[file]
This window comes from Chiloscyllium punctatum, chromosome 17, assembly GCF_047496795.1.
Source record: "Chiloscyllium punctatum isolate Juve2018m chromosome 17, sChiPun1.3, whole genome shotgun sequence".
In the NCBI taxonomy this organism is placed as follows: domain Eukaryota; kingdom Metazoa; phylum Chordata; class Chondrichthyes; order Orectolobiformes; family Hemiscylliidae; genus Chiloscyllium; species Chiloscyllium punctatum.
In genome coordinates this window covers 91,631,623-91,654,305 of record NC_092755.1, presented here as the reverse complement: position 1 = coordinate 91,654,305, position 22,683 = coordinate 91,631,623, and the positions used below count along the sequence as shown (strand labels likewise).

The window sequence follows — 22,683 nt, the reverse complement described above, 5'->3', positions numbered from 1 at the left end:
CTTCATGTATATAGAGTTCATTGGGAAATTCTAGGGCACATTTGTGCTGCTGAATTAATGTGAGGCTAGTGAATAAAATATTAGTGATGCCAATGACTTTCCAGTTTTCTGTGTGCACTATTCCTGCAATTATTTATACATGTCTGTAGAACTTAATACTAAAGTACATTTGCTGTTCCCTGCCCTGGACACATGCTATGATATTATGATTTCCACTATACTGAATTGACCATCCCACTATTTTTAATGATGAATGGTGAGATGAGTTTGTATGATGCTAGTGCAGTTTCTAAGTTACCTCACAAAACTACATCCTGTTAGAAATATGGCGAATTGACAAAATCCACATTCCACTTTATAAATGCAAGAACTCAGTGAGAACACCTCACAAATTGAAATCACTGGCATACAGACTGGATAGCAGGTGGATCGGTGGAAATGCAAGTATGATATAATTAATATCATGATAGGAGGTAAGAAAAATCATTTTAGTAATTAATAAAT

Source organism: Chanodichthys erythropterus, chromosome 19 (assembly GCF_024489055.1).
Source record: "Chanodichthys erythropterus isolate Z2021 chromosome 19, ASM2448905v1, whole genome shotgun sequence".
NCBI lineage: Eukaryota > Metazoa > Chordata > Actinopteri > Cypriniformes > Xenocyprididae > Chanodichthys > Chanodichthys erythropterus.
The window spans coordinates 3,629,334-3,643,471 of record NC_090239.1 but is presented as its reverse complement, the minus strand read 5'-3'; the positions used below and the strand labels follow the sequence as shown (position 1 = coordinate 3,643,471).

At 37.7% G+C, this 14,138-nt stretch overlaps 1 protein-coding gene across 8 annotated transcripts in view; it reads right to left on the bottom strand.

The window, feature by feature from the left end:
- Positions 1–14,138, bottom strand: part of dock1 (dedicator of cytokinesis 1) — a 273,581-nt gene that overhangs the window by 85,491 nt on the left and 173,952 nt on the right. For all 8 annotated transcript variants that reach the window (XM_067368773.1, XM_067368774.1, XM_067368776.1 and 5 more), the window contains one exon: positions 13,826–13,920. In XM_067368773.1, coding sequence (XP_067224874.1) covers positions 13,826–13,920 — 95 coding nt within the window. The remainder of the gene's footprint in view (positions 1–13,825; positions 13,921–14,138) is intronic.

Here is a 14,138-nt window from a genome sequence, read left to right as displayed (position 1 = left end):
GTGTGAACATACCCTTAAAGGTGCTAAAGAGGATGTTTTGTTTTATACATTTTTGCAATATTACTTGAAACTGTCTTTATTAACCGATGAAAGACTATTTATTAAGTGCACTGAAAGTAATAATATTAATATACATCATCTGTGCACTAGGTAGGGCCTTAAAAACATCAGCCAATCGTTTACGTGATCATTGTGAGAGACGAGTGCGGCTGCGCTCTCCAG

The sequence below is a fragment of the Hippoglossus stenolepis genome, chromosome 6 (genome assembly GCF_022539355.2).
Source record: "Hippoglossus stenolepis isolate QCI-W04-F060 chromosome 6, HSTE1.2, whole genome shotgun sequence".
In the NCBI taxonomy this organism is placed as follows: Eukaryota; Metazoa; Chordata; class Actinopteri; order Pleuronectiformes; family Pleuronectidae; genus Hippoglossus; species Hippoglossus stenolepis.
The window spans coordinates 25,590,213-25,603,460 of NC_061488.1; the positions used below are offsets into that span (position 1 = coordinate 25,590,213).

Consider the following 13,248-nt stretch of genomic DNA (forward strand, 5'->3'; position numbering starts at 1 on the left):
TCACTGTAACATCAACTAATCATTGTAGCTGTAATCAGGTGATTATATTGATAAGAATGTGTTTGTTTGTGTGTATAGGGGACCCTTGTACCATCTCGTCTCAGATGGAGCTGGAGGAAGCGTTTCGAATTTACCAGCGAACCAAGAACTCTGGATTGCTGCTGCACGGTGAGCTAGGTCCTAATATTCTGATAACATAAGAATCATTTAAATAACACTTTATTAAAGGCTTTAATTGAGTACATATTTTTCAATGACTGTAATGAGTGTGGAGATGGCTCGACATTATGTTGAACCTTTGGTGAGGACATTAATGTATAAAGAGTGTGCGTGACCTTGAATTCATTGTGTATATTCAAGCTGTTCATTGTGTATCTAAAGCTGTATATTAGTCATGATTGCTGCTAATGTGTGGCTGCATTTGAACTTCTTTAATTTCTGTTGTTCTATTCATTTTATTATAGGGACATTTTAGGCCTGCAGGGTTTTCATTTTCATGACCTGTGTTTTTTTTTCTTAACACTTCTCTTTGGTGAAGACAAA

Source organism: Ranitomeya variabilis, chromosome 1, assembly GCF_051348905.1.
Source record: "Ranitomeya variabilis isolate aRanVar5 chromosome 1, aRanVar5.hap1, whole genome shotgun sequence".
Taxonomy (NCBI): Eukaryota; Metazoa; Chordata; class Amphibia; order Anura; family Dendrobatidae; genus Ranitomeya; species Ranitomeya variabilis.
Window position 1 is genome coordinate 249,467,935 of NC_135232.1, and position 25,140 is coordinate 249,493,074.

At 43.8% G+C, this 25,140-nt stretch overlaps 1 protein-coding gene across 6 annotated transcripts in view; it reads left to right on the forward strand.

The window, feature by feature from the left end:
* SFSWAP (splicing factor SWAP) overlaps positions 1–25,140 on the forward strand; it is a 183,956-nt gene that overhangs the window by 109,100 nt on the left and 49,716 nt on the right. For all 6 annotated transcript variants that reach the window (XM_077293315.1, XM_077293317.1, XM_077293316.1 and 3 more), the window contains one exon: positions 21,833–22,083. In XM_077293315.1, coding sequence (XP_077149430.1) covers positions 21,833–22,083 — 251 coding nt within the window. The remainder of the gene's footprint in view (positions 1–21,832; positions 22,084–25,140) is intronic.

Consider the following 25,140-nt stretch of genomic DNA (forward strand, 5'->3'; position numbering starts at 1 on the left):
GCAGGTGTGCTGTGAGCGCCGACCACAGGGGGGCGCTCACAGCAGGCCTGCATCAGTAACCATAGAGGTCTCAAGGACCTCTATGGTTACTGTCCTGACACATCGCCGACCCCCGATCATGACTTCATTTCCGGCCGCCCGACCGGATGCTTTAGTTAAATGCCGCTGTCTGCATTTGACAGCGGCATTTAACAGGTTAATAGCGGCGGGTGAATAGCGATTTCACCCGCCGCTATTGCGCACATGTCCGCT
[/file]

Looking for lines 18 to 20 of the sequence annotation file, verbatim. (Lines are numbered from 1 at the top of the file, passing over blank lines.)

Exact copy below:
In the NCBI taxonomy this organism is placed as follows: Eukaryota; Metazoa; Chordata; class Actinopteri; order Pleuronectiformes; family Pleuronectidae; genus Hippoglossus; species Hippoglossus stenolepis.
The window spans coordinates 25,590,213-25,603,460 of NC_061488.1; the positions used below are offsets into that span (position 1 = coordinate 25,590,213).

Consider the following 13,248-nt stretch of genomic DNA (forward strand, 5'->3'; position numbering starts at 1 on the left):